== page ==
It was held by the court in Knapp v. State that the standard for determining the relevance of evidence is whether or not proving it would help decide the major question at trial. In other words ,
For example, the Bombay High Court recently revised numerous elements of the law of relevance to determine whether facts qualify as pertinent in L. C. Bhatia v State . A fact in issue or a relevant fact is “required to explain or introduce a fact; facts that support or rebut an inference suggested by a fact; facts that establish the identity of anything or person whose identity is relevant; facts that fix the time and place at which any fact in issue or relevant fact happened; facts that show the relation of parties by whom any fact in issue or relevant fact was transacted.”
MEANING OF ADMISSIBILITY
“The quality of being accepted or valid, especially as evidence in a court of law,” admissibility is defined as “n. the characteristic of being acceptable or valid.” The process by which the court decides whether or not the relevant evidence can be admitted by the court under the guidelines established by the Law of Evidence is known as admissibility. “The term admissibility may be used to refer to. Evidence that may be presented in a legal proceeding.” The ability to get in “legal principle that decides whether or not evidence is admissible in courts of law. Even if the evidence is important, it must still be admissible in court.”
RELEVANCY AND ADMISSIBILITY
The idea of admissibility is typically contrasted from relevance. Logic and common sense, practical or human experience, and knowledge of current events define relevance. It is important to note, however, that the admission of evidence is based first and foremost on its relevancy to a high degree of probative value as well as its compliance with any applicable exclusionary standards. Admission, not relevance, is the primary determinant of a case’s admissibility in court. Because of this, logical relevance and legal relevancy are sometimes used interchangeably. Lawyers are responsible for determining whether or whether evidence is relevant to a case, which is a matter of fact. The Supreme Court, in Ram Bihari Yadav vs. the State of Bihar , found that a person’s constitutional rights were not violated “Relevance and admissibility are often used interchangeably, but their legal meanings differ because facts that are relevant are not always admissible; similarly, facts that are admissible can sometimes be irrelevant, such as questions permitted in cross-examination to test the veracity or credit of witnesses, but which are not relevant, are admissible nonetheless. This is a common misunderstanding. Evidence’s probative value is determined by the weight it should be given based on the specifics of each case.” According to Section 136 of the Act, the court can determine whether a fact is important and the way in which it must be proven before it can be admitted. It is the court’s responsibility to ensure that all relevant information are presented to the court and to eliminate any extraneous facts. As early as section 5 on relevance, it provides that testimony may be submitted in any action or case as to whether every fact in question and such other…facts as subsequently will be determined to be relevant, and of no others, exists or does not exist. Indeed, judging on the issue of relevance can be a tough task for the Trial Judge because of its subtlety. Ideally, he should accept rather than deny the facts in questionable circumstances.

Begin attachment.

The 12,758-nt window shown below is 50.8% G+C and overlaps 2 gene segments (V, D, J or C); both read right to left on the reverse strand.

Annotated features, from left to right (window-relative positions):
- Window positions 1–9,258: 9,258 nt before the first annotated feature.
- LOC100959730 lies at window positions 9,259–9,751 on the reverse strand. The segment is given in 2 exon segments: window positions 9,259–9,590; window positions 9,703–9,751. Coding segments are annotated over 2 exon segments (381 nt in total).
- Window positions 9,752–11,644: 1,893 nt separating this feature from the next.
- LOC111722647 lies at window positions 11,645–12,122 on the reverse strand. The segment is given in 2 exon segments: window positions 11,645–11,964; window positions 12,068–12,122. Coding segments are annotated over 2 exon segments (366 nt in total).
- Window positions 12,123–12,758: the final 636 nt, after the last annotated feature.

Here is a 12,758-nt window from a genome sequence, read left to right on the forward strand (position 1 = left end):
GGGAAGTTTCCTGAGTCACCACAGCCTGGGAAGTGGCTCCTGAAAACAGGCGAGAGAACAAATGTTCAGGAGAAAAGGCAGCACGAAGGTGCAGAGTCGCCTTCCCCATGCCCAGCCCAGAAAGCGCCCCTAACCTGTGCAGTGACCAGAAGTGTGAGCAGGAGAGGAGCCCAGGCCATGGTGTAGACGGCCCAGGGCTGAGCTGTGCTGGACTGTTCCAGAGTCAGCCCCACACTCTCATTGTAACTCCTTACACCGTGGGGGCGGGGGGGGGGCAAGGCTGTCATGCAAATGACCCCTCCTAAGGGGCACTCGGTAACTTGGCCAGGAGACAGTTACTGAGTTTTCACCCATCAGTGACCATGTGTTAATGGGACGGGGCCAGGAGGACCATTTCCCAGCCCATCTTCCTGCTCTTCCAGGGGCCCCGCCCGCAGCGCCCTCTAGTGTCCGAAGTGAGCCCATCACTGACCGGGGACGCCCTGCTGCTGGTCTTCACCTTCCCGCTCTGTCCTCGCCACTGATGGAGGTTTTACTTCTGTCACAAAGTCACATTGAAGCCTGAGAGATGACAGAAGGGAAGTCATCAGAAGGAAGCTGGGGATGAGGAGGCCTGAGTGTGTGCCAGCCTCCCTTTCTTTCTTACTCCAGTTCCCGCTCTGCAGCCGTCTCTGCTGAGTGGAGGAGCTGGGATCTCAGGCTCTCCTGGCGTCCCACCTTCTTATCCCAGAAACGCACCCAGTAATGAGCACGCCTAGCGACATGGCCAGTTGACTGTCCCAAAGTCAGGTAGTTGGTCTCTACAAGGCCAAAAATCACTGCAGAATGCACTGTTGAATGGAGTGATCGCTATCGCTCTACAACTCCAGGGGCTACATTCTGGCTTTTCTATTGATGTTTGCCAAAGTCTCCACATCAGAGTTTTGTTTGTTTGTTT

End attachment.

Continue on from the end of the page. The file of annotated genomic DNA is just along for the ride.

When evidence is made acceptable by the Evidence Act and when it is a widely recognised exemption to the rule against hearsay, the evidence does not become inadmissible simply because direct evidence is also available. “
When evidence is presented under Section 5 to 55 of the Evidence Code, it’s admissible in court. Due to other parts of the Act, relevant facts may not be admitted under Section 5 to 55 if they conflict with other sections of the Act. The Act’s major exclusionary criteria, as stated above, remove significant facts from consideration. Witness statements, confessions and proof of the defendant’s character are all examples of hearsay statements that can be used in a court of law to exclude evidence that would otherwise be admissible.
Section 24 prohibits the use of any enticement, threat, or promise to gain a confession. Section 25 prohibits the admissibility of a confession made to a police officer who is not an Inspector. Section 26 prohibits the admissibility of an accused’s confessions made while in police custody, even if the confessions are important. A killer confessing to the officer that he killed the victim, for example, is pertinent, but it is not admissible and will be subject to Section 25’s penalties for admission. In the same way, if the killer confessed to a fellow prisoner, but not to a police officer, he may still be charged with murder. A new section of the penal code, this time u/s 26, applies since the confession was made while the police officer was in detention, even if he wasn’t the one to make the request.